The European Commission, the EU authority responsible for medical devices regulation, issued guidelines dedicated to the diagnostic tests used in the context of the Coronavirus Disease 2019 (COVID-19) caused by the virus “SARS-CoV-2” or the “novel coronavirus”. The document covers the most important aspects related to the in vitro testing devices. 

 

 

 

 

 

 

 

 

 

 

 

 

 

 

 

 

Scope of the EU Guidance 

 

The outbreak of COVID-19 resulted in a significant increase in demand for in vitro diagnostic testing devices that could be used by a healthcare professional to identify the infected patients and therefore perform pandemic control. 

In particular, the present guidance is focused on the two most important aspects:

  • The intended purpose of the test indicated by the manufacturer on the basis of the information the test provides, and
  • The actual accuracy of the test in question, its performance and effectiveness. 

The document provides an overview of the currently applicable EU medical device legislation and describes in detail existing types of tests that could be used in the context of the COVID-19 outbreak. It also contains certain recommendations on regulatory measures the Member States should take into consideration when developing the national approach to the in vitro diagnostic medical devices of this kind. 

According to the general rule, all COVID-19 tests are in vitro diagnostic medical devices that should be regulated under the Directive 98/79/EC. Thus, the manufacturer intended to make its testing devices available on the EU market should demonstrate compliance with the requirements set forth by the aforementioned Directive. First of all, it is necessary to provide a technical file confirming the compliance with the safety and performance requirements. Depending on the intended purpose indicated by the manufacturer, test could be designed to be used:

  • Only by healthcare professionals – in this case, it would be sufficient to provide a declaration of conformity and to affix a CE mark indicating compliance with the applicable requirements. 
  • By patients (users) for self-testing – in this case, an additional verification should be performed by a notified body (an entity properly designated by the national regulating authority to perform compliance assessments of medical devices within the scope of designation). 

 

At the same time, it is stated that in case if it is reasonably necessary to ensure public health protection, a national regulating authority of a Member State is entitled to allow for marketing and use (within its territory) the in vitro diagnostic medical device before performing all conformity assessment procedures. The decision on the implementation of such derogation should be based on the rigorous risk-benefit analysis. This approach should be used in cases when it is important to make the device available for immediate use.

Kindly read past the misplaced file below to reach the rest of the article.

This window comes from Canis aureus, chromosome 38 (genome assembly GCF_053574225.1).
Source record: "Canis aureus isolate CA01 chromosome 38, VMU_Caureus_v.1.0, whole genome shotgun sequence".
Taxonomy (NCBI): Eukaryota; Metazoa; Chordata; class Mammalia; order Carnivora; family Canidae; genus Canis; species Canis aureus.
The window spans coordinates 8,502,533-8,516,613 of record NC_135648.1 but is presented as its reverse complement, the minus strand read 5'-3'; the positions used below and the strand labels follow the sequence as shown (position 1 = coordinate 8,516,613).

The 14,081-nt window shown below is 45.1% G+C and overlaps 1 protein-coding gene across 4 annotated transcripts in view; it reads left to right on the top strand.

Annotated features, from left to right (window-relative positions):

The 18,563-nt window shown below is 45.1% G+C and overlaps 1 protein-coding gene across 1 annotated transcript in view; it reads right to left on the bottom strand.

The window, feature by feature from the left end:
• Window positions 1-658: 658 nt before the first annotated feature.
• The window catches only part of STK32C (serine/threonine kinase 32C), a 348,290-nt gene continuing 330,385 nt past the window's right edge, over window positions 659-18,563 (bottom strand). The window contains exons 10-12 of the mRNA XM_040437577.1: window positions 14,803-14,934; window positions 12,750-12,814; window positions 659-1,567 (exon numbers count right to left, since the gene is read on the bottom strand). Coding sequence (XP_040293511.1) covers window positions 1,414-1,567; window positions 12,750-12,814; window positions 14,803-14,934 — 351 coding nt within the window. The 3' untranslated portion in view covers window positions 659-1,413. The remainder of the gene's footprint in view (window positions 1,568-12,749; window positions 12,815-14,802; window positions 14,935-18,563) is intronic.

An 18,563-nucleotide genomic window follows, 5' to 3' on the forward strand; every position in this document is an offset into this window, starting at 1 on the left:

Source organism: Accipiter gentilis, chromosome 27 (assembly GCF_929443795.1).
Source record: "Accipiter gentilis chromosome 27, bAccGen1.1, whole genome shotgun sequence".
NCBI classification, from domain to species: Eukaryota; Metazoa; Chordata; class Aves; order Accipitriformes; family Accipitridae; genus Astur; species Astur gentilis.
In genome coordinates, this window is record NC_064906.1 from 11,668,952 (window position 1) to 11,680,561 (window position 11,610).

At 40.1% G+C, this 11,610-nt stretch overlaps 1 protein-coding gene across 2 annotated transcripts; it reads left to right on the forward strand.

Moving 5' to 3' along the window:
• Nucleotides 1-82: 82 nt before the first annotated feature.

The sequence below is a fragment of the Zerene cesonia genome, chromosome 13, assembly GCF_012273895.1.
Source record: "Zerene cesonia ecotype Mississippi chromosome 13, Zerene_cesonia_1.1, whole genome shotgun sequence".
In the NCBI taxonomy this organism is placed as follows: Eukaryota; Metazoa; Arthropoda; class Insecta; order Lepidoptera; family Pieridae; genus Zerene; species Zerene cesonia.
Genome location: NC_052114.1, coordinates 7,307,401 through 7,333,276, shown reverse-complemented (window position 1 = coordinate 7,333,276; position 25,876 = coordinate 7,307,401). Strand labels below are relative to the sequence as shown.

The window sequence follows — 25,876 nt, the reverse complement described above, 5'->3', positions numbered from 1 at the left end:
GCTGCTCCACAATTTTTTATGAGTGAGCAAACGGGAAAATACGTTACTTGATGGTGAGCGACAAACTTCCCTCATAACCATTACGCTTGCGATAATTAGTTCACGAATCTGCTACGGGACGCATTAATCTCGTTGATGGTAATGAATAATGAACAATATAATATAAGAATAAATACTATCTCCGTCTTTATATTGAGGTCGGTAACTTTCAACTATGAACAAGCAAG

Another exemption relates to the devices manufactured by the healthcare institution for its own purposes (in-house devices). In case if the device is intended for internal use only, certain regulatory procedures could be waived. 

It is important to mention that the new In Vitro Diagnostic Medical Devices Regulation 2017/746 (IVDR) will replace the appropriate Directive after May 26, 2020. At the same time, during the transition period, IVD devices could be subject to compliance assessment in accordance with either Directive or Regulation. 

 

COVID-19 Testing In Vitro Diagnostic Medical Devices

The document provides an overview of IVD devices used for COVID-19 diagnosing. To classify the tests, the following criteria are being used:

  • The scientific rationale,
  • The particular technology utilized,
  • The intended user,
  • The location of testing.

 

In accordance with the first criteria, the scientific rationale, testing devices could be divided into several categories and subtypes respectively:

  1. Tests intended to detect the virus SARS-CoV-2, including: